This Anti-Corruption Helpdesk brief was produced in response to a query from a U4 Partner Agency. The U4 Helpdesk is operated by Transparency International in collaboration with the U4 Anti-Corruption Resource Centre based at the Chr. Michelsen Institute.
What is considered best practice when it comes to the content and scope of the efforts against corruption in multilateral development banks? Are there any studies on anti-corruption in the multilateral development banks, and specifically in the African Development Bank?
To learn about best practices in regards to anti-corruption policies, guidelines and organisational structure in multilateral development banks.
1. Evidence of corruption in Multilateral Development Banks (MDBs) activities
2. The integrity management systems of MDBs
Although the anti-corruption efforts of multilateral development banks (MDBs) also include support provided to the anti-corruption initiatives of partner countries, this answer focuses exclusively on how, at the organisational level, MDBs deal with fraud and corruption in their own projects and operations.
Although there are very few studies specifically focussing on corruption risks in multilateral development banks, there is a broad consensus - confirmed by anecdotal evidence from the MDBs special investigative bodies’ annual reports - that corruption affects MDBs financed projects in all sectors. Corruption covers a wide range of behaviours that are of fraudulent, coercive or collusive nature, primarily occurring in the vulnerable areas of contracting and procurements.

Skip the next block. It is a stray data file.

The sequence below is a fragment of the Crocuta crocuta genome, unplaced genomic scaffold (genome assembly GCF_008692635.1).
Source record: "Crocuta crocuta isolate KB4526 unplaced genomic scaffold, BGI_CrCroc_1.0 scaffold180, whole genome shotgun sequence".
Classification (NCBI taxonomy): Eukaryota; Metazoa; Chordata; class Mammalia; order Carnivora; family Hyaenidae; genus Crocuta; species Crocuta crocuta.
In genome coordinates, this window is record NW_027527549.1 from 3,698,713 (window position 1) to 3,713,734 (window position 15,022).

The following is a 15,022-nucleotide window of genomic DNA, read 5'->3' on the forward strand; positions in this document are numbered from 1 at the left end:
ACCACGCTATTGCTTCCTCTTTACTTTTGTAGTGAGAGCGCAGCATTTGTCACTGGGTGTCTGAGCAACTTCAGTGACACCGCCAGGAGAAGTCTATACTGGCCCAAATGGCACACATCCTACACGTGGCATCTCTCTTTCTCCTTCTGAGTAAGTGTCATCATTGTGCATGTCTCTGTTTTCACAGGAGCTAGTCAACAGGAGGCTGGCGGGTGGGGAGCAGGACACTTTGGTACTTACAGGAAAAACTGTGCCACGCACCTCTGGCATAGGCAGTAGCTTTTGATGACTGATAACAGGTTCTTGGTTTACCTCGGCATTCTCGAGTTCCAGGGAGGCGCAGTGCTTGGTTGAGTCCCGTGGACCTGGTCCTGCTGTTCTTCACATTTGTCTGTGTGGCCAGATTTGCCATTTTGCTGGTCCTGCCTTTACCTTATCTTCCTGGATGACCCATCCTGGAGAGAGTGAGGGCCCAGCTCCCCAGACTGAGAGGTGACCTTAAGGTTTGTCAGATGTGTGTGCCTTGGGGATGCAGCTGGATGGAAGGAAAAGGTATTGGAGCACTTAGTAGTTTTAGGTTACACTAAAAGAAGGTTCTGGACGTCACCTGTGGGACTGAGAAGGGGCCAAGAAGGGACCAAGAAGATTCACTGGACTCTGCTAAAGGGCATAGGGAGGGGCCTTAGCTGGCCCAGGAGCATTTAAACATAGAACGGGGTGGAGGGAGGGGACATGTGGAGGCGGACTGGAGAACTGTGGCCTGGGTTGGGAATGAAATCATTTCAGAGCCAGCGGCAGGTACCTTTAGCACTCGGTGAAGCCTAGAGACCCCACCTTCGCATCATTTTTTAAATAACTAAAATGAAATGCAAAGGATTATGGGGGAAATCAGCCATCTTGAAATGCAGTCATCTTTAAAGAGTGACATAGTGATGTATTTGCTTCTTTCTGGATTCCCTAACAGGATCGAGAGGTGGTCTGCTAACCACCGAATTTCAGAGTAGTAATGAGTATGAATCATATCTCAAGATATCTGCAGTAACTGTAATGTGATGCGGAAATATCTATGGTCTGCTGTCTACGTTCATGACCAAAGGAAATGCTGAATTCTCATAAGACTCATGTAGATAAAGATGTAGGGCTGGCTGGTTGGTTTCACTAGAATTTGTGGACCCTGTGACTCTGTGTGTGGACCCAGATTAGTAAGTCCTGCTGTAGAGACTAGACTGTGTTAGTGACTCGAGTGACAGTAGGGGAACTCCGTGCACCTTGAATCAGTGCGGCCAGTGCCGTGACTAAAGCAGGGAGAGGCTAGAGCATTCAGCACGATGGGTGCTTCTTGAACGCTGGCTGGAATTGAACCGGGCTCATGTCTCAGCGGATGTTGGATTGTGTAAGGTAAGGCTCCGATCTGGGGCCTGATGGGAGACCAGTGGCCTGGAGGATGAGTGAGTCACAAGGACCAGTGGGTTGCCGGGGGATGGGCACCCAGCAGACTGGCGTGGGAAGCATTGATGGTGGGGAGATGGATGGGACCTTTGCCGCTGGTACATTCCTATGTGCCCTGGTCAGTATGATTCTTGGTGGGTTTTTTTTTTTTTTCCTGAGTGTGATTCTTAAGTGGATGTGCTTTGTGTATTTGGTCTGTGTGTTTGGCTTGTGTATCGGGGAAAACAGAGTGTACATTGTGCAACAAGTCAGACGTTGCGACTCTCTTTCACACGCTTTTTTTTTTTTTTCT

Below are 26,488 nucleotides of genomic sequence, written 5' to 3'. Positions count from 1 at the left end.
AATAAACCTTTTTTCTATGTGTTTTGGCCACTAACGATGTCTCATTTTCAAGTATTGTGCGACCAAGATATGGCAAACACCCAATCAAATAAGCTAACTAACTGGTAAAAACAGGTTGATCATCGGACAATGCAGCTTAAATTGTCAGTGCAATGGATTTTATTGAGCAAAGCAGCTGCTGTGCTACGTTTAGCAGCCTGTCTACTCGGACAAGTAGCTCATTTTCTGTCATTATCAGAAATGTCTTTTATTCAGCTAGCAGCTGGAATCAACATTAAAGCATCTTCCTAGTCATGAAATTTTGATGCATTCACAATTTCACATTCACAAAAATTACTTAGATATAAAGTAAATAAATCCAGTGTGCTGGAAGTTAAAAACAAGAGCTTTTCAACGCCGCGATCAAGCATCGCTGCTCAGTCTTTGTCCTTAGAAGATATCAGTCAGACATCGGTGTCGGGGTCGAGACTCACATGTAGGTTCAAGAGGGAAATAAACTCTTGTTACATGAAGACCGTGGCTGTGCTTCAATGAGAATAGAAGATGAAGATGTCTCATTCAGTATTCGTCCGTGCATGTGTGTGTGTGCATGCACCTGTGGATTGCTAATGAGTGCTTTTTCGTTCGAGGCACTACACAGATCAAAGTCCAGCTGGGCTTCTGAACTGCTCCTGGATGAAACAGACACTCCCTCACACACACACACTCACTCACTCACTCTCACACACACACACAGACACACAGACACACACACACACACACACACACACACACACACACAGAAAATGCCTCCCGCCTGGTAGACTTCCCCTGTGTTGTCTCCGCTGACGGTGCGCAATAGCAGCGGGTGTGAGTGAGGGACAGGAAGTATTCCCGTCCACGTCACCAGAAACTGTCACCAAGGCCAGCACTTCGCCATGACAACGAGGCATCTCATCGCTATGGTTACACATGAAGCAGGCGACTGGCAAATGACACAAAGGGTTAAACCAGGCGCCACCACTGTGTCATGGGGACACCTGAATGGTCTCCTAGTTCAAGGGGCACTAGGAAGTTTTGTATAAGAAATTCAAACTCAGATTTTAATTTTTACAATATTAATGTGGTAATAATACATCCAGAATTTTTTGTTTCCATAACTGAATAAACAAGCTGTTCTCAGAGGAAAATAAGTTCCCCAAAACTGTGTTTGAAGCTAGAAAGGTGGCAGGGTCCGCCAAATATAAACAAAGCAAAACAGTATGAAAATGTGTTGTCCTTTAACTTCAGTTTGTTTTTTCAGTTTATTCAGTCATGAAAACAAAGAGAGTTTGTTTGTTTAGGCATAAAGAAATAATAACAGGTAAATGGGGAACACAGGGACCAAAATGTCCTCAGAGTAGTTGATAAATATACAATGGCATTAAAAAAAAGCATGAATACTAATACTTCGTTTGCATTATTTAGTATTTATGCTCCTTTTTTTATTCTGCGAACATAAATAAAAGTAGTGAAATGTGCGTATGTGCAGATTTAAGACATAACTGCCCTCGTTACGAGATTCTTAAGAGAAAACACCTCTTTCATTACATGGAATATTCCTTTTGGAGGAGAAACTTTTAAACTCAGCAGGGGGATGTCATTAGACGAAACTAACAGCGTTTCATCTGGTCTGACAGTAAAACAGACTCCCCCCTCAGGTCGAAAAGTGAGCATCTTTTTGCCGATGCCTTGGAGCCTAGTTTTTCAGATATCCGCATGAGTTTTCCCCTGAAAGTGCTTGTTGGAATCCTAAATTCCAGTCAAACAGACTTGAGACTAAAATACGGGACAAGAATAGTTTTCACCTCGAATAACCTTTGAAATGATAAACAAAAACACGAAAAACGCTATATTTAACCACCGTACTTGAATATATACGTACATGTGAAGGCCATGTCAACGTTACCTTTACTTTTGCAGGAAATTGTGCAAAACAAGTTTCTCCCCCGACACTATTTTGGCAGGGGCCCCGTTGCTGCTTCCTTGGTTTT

Multilateral development banks have started addressing these issues in the last ten years by developing “zero tolerance” anti-corruption policies, reviewing internal procedures, setting up fraud and corruption investigative bodies, and supporting partner countries’ anti-corruption initiatives. In line with other MDBs’ initiatives, the African Development Bank (AFDB)’s efforts have focussed on strengthening its anti-corruption framework along four major dimensions, namely prevention, detection, investigation and sanctions.
MDBs – including the AFDB - have also made significant progress in recent years in harmonising their anti-corruption policies to promote a consistent approach to governance and corruption. These coordination efforts have culminated in April 2010 in the agreement between a number of MDBs to cross debar firms and individuals that have engaged in corruption in MDB financed projects.
AuthorsMarie Chêne, Transparency International, email@example.com